Switzerland has started sharing financial account information with tax authorities in dozens of countries as a way of fighting tax evasion, but Africa, which loses about $60 billion in illicit flows each year, mostly into European banks, is conspicuous by its absence from the deal. Swiss bank accounts have long been stereotyped as enablers of financial opacity, tax fraud and safekeeping of stolen public funds. That era is coming to an end.
Swiss Banks’ Data Exchange Halts Era of Bank Secrecy
Switzerland, for long the world capital of unreported wealth, has begun automatically sharing bank account data with dozens of tax authorities in a move calculated to crack down on tax evasion and tax fraud, reports say.
Swiss bank accounts have controversially facilitated the diversion of public funds to the private vaults of government officials, and also allowed companies to escape democratic scrutiny. Along with emerging offshore havens such as Panama, Singapore and Hong Kong, the Swiss facility has attracted public disaffection for allowing leaders, corporates and wealthy individuals to withhold obligations to their communities.
Responding to global pressure to cut back on tax evasion, Switzerland’s Federal Tax Administration (FTA) announced October 5 that it had started disclosing client financial account information beginning end of September, according to a report.
Data Shared With 37 Countries
The initial batch of data for about two million accounts was sent to the 28 countries in the European Union, and to Australia, Canada, Guernsey, Iceland, Isle of Man, Japan, Jersey, Norway and South Korea. The information, drawn from 7,000 banks, insurers and other financial institutions, includes details on “owner’s name, address, country of residence and tax identification number as well as the reporting institution, account balance and capital income,” said the report.
“This lets authorities check whether taxpayers have correctly declared their foreign financial accounts,” it noted, adding that the deal is expected to expand to cover around 80 countries worldwide in the coming months, as long as they adhere to requirements on privacy and account information security.
Data sharing has been delayed in France and Australia “as these states could not yet deliver data to the FTA due to technical reasons.” Poland, Croatia and Estonia are still outstanding as well.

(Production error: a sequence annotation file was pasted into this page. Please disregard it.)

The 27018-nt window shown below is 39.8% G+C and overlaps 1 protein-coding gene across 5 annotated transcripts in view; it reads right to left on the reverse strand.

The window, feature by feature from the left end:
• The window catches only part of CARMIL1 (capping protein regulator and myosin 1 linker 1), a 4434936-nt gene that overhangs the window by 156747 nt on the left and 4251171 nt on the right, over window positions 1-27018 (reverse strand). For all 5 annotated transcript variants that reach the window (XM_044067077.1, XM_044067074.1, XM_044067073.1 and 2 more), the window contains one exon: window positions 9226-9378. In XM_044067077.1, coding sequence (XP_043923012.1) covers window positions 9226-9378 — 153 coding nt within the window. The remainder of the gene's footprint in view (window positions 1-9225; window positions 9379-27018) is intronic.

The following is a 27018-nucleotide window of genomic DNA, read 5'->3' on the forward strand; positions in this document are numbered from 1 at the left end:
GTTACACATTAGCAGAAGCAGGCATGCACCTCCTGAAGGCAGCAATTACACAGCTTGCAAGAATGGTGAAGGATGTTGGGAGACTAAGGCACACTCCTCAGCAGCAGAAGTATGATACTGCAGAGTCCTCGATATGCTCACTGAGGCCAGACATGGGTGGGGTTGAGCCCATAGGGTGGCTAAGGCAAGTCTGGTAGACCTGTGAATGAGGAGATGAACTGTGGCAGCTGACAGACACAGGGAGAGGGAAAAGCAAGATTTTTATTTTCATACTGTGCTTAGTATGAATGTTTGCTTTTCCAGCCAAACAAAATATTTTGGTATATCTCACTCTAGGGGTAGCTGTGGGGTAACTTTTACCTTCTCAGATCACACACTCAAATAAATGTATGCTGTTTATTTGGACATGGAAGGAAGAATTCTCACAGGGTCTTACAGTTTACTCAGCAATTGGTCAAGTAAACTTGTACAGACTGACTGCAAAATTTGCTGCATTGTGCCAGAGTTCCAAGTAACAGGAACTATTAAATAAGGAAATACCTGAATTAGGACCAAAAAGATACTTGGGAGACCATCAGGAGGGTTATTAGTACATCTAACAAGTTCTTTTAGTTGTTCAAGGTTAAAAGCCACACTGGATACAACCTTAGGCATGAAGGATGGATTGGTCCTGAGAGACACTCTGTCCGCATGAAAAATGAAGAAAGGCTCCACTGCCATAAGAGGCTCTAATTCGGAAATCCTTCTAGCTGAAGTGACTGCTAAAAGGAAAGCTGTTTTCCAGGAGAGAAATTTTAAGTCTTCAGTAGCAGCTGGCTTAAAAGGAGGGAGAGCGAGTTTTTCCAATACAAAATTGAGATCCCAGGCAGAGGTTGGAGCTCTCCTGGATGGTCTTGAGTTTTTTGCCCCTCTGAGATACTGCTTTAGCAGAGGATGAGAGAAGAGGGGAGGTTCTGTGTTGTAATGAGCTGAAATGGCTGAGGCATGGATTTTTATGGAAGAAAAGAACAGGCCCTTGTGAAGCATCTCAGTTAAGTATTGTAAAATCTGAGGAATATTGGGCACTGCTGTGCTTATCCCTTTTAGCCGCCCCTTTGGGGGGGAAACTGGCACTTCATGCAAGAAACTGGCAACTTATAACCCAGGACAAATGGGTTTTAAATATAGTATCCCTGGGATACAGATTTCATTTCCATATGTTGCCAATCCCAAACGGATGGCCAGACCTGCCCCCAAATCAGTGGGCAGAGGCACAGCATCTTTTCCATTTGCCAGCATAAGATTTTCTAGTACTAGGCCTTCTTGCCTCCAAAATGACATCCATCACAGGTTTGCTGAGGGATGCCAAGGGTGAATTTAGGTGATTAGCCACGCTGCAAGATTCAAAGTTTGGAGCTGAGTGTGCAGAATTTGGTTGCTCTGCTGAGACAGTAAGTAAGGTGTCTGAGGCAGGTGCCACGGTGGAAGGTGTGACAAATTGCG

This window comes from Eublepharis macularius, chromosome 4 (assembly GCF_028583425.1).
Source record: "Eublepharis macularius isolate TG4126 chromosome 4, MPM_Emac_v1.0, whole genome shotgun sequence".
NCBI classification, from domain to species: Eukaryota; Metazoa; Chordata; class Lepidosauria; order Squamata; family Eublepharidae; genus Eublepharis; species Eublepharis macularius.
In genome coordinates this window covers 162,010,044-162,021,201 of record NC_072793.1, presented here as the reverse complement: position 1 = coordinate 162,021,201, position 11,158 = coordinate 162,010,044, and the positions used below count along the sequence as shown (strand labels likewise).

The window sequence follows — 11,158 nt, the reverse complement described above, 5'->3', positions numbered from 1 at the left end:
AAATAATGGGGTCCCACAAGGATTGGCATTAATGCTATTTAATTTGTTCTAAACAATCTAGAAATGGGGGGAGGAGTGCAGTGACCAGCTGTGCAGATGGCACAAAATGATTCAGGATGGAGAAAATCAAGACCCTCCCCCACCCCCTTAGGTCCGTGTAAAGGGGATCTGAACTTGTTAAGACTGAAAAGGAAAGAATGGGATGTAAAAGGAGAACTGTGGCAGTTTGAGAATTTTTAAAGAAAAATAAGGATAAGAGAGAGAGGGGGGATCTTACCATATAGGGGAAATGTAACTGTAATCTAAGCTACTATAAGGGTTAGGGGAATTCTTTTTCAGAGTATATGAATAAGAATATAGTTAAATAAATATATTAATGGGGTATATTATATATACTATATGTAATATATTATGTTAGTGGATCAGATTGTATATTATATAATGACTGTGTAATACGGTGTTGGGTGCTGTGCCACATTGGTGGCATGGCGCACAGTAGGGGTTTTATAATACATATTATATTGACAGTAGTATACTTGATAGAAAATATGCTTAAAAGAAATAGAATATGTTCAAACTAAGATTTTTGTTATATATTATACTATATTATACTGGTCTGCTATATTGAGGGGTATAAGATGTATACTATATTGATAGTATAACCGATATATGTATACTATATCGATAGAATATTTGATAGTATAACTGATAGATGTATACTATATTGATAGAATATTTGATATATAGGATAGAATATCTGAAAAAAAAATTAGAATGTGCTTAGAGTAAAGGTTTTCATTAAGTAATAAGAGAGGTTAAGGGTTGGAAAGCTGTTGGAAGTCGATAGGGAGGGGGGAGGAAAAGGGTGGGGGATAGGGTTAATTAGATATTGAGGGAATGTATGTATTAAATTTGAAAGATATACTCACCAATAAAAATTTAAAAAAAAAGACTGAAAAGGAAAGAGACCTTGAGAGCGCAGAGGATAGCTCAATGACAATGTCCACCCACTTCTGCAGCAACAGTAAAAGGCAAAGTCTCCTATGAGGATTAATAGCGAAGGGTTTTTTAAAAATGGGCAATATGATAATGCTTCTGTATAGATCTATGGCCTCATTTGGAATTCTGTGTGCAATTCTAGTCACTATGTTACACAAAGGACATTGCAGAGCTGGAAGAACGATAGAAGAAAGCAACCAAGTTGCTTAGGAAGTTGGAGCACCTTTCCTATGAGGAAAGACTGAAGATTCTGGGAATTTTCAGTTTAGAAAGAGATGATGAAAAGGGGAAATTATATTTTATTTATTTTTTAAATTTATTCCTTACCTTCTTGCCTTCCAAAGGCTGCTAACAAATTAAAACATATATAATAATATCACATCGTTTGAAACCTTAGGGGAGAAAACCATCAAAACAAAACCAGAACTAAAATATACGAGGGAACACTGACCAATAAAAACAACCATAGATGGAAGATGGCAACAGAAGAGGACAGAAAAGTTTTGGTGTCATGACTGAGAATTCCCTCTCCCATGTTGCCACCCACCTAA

Africa Excluded From the Arrangement
The arrangement does not include African countries, whose poorest have suffered due to externalization of funds by corrupt leaders and corporate beneficiaries of sweetheart contracts. The bulk of the illicit flows are allegedly facilitated by European banks, particularly those in Switzerland.
According to an African Union-commissioned report, $60 billion in illicit financial flows leaves Africa through looting and tax evasion every year – no mean figure for a continent that must be addressing underdevelopment and improving citizens’ wellbeing. In the wake of the Panama Papers scandal, for example, it was revealed that patients in Uganda were sleeping on the floor of an under-resourced hospital while just next door a foreign-owned oil company was greasing government and military officials’ hands, and stashing its money in offshore tax havens.
Swiss banks minded the safes of corrupt African leaders like Mobutu Sese Seko and Sani Abacha, while the military dictators were embezzling public funds both to deny and violate the rights of their citizens. In the 1990s, Abacha hid $800 million in Swiss bank accounts while Mobutu’s millions, accumulated from Zaire coffers across decades, were controversially unfrozen to his son rather than the country, following the dictator’s death.
Justice has been legally incapacitated on Swiss turf so that stopping the illicit flow of public funds could be more effective than trying to recover them. The move to automatically share bank account data could significantly pre-empt looting and tax evasion. Since governments are often part of the problem, more civic engagement, escalating to regional institutions, in Switzerland and other tax havens, can build on the latest development to bring some form of respite to poorer citizens.
According to Reuters, the initial move still allows citizens secrecy for their domestic bank accounts, for example while keeping an eye on tax-evading professionals. This could help keep pressure on tax fraudsters while respecting citizens’ privacy.
Does maintaining bank secrecy, in the manner Swiss banks are notorious for, matter? Let us know what you think in the comments section below.
Images courtesy of Shutterstock